Tools for non-programmers to manage websites are growing in demand. No-code solutions increase bandwidth. Many SaaS products promise marketers and project managers a way to get things done without a developer. A visual website editor baked into an app is an important technology for digital product builders. The ability for a software service to interact with a client’s website can be a critical selling point.

SplitWit A/B Testing is an example of a web app that had that requirement. It lets user specify an existing website and displays it in an editor window. The user can then click on elements, make changes, and add new content. Those changes are actually applied to the live website by a JavaScript snippet. This post explains how it was built using PHP and jQuery.

Showing the website via iFrame

Displaying an already existing website on your app is easy with an iFrame. But, since users should be able to view and edit any page they choose, challenges arise. If a non-SSL URL is used (http:// instead of https://), the editor app will throw a “mixed-content warning”. If the page has X-FRAME-OPTIONS set to DENY, then the request will fail. To get around these issues I load an internal page into the iFrame that contains all of the DOM code from the one specified.

var pageIframe = $('<iframe id="page-iframe" style="" src="/page-to-edit.php?baseUrl='+baseUrl+'&url=<?php echo $url; ?>"></iframe>').appendTo(".page-iframe-wrapper");

The page to be edited is entered into an input field.  That 3rd party webpage’s URL is passed along to my internal “page-to-edit.php” as a query parameter. From there, I get its full code using PHP Simple HTML DOM Parser. You’ll notice that I also pass along a “base url” – which is the root domain of the page. I’m able to grab it using JavaScript.

<?php
$url = "";
if(isset($_GET['url']) && strlen($_GET['url']) > 0){
  $url = $_GET['url'];
}
?>
function removeSubdirectoryFromUrlString(url, ssl){
  
  var ssl = ssl || false;
  if(url.indexOf("https://")){
    ssl = true;
  }

  url = url.replace("http://", "");
  url = url.replace("https://", "");
  var pathArray = url.split("/")
  url = pathArray[0];
  if(ssl){
    url = "https://" + url;
  }else{
    url = "http://" + url;
  }

  return url;
}

var url = "<?php echo $url; ?>";
var ssl = false;
var pageIframe;
 
if(url.length > 0){

  if(url.indexOf("https:") !== -1){
    ssl = true
  }
   
  var baseUrl = removeSubdirectoryFromUrlString(url, ssl);
  if(baseUrl.slice(-1) !== "/"){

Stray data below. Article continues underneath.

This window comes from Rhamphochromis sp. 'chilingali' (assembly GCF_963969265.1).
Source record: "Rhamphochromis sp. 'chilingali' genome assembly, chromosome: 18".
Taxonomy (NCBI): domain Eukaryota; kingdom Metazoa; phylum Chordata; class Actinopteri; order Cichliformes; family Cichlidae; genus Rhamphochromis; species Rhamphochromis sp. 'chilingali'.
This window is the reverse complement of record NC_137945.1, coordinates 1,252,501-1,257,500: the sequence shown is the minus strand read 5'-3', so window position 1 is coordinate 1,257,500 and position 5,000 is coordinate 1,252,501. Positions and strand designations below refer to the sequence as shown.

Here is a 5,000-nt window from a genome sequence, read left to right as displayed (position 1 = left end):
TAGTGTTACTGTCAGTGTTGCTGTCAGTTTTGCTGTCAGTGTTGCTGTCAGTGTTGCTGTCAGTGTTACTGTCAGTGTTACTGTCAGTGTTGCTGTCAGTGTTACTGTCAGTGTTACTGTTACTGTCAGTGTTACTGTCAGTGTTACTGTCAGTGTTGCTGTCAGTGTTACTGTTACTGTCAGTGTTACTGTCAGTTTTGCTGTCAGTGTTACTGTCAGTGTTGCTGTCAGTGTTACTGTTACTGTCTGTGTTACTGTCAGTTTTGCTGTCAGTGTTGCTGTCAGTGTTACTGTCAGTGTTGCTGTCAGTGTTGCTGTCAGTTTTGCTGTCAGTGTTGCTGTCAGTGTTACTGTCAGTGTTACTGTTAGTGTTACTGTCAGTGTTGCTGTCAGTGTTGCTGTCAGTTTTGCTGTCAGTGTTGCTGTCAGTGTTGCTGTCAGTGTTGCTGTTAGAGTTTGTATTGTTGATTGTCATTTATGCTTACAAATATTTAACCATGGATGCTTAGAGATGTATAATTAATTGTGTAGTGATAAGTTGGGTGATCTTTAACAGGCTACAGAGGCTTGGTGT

baseUrl = baseUrl + "/";
  }
}

I need to append that to any assets (images, scripts, etc.) that use relative references – or else they won’t load.

<?php 
// Report all errors
error_reporting(E_ALL);
ini_set("display_errors", 1);
require 'simple_html_dom.php';


class HtmlDomParser {
	
	/**
	 * @return \simplehtmldom_1_5\simple_html_dom
	 */
	static public function file_get_html() {
		return call_user_func_array ( '\simplehtmldom_1_5\file_get_html' , func_get_args() );
	}

	/**
	 * get html dom from string
	 * @return \simplehtmldom_1_5\simple_html_dom
	 */
	static public function str_get_html() {
		return call_user_func_array ( '\simplehtmldom_1_5\str_get_html' , func_get_args() );
	}
}

$base_url = $_GET['baseUrl'];
$url = $_GET['url'];
$ch = curl_init();
curl_setopt($ch, CURLOPT_URL, $url);
curl_setopt($ch, CURLOPT_RETURNTRANSFER, TRUE);
curl_setopt($ch, CURLOPT_FOLLOWLOCATION, TRUE);
$html = curl_exec($ch);
$redirectedUrl = curl_getinfo($ch, CURLINFO_EFFECTIVE_URL);
$url = $redirectedUrl;

$parse = parse_url($url);

$base_url = $parse["scheme"] . "://" . $parse["host"];

$html = @HtmlDomParser::file_get_html($url);

if(substr($base_url, 0, 1) == "/"){
    $base_url = substr_replace($base_url ,"",-1);
}

if($html === FALSE) { 
    echo "Sorry, we do not have permission to analyze that website. ";
    return;
}
foreach($html->find('script') as $element){
    $src = $element->src;
    // echo "<script>console.log('starting src: ".$src."')</script>";
    
    if (strlen($src) > 0 && strpos($src, '//') === false){
        if(substr($src, 0, 1) !== "/"){
            $src = "/" . $src;
        }
        $element->src = $base_url . $src;
    }
    if(strlen($element->integrity) > 0){
        $element->integrity = "";
    }
    // echo "<script>console.log('final src: ".$base_url . $src."')</script>";

    // echo $element->src . "\n";
} 
foreach($html->find('link') as $element){
    $src = $element->href;
    
    if (strlen($src) > 0 && strpos($src, '//') === false){
        if(substr($src, 0, 1) !== "/"){
            $src = "/" . $src;
        }
        $element->href = $base_url . $src;
    }
    if(strlen($element->integrity) > 0){
        $element->integrity = "";
    }
   
}
foreach($html->find('a') as $element){
    $src = $element->href;
    
    if (strlen($src) > 0 && strpos($src, '//') === false){
        if(substr($src, 0, 1) !== "/"){
            $src = "/" . $src;
        }
        $element->href = $base_url . $src;
    } 
  
}
foreach($html->find('img') as $element){
    $src = $element->src;
    if (strlen($src) > 0 && strpos($src, '//') === false){
        if(substr($src, 0, 1) !== "/"){
            $src = "/" . $src;
        }

        $element->src = $base_url . $src;
    } 
   
}
foreach($html->find('source') as $element){
    $src = $element->srcset;
    $sources = explode(",",$src);
    $src = trim($sources[0]);

    if (strlen($src) > 0 && strpos($src, '//') === false){